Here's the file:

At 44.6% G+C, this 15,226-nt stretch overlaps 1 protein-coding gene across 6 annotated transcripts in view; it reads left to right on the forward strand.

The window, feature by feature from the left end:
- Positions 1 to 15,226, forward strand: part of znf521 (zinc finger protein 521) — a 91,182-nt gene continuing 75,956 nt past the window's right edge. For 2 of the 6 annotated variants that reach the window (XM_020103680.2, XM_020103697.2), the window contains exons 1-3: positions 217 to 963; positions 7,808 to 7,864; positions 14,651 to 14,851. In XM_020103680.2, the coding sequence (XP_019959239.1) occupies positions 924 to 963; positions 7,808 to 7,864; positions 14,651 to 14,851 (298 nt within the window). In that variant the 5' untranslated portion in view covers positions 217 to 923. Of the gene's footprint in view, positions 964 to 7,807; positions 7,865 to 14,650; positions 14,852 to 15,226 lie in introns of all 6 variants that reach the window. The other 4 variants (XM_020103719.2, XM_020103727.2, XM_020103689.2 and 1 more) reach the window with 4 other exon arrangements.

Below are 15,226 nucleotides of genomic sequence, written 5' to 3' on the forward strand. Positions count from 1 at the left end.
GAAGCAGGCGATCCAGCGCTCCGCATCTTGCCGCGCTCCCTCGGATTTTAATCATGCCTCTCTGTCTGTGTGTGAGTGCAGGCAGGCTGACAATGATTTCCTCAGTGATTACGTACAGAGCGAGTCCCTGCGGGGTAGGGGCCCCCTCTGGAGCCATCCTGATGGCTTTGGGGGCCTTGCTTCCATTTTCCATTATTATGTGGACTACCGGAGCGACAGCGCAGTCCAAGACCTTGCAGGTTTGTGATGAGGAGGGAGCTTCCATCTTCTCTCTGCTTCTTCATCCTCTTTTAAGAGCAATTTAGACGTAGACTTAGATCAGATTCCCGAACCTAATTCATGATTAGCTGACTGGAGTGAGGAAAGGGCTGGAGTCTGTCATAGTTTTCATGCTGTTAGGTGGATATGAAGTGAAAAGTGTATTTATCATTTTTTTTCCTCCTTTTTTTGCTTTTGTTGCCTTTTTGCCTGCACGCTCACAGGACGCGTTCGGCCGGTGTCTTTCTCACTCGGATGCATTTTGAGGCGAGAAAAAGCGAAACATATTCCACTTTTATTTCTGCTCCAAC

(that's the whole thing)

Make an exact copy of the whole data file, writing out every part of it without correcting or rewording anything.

At 44.6% G+C, this 15,226-nt stretch overlaps 1 protein-coding gene across 6 annotated transcripts in view; it reads left to right on the forward strand.

The window, feature by feature from the left end:
- Positions 1 to 15,226, forward strand: part of znf521 (zinc finger protein 521) — a 91,182-nt gene continuing 75,956 nt past the window's right edge. For 2 of the 6 annotated variants that reach the window (XM_020103680.2, XM_020103697.2), the window contains exons 1-3: positions 217 to 963; positions 7,808 to 7,864; positions 14,651 to 14,851. In XM_020103680.2, the coding sequence (XP_019959239.1) occupies positions 924 to 963; positions 7,808 to 7,864; positions 14,651 to 14,851 (298 nt within the window). In that variant the 5' untranslated portion in view covers positions 217 to 923. Of the gene's footprint in view, positions 964 to 7,807; positions 7,865 to 14,650; positions 14,852 to 15,226 lie in introns of all 6 variants that reach the window. The other 4 variants (XM_020103719.2, XM_020103727.2, XM_020103689.2 and 1 more) reach the window with 4 other exon arrangements.

Below are 15,226 nucleotides of genomic sequence, written 5' to 3' on the forward strand. Positions count from 1 at the left end.
GAAGCAGGCGATCCAGCGCTCCGCATCTTGCCGCGCTCCCTCGGATTTTAATCATGCCTCTCTGTCTGTGTGTGAGTGCAGGCAGGCTGACAATGATTTCCTCAGTGATTACGTACAGAGCGAGTCCCTGCGGGGTAGGGGCCCCCTCTGGAGCCATCCTGATGGCTTTGGGGGCCTTGCTTCCATTTTCCATTATTATGTGGACTACCGGAGCGACAGCGCAGTCCAAGACCTTGCAGGTTTGTGATGAGGAGGGAGCTTCCATCTTCTCTCTGCTTCTTCATCCTCTTTTAAGAGCAATTTAGACGTAGACTTAGATCAGATTCCCGAACCTAATTCATGATTAGCTGACTGGAGTGAGGAAAGGGCTGGAGTCTGTCATAGTTTTCATGCTGTTAGGTGGATATGAAGTGAAAAGTGTATTTATCATTTTTTTTCCTCCTTTTTTTGCTTTTGTTGCCTTTTTGCCTGCACGCTCACAGGACGCGTTCGGCCGGTGTCTTTCTCACTCGGATGCATTTTGAGGCGAGAAAAAGCGAAACATATTCCACTTTTATTTCTGCTCCAAC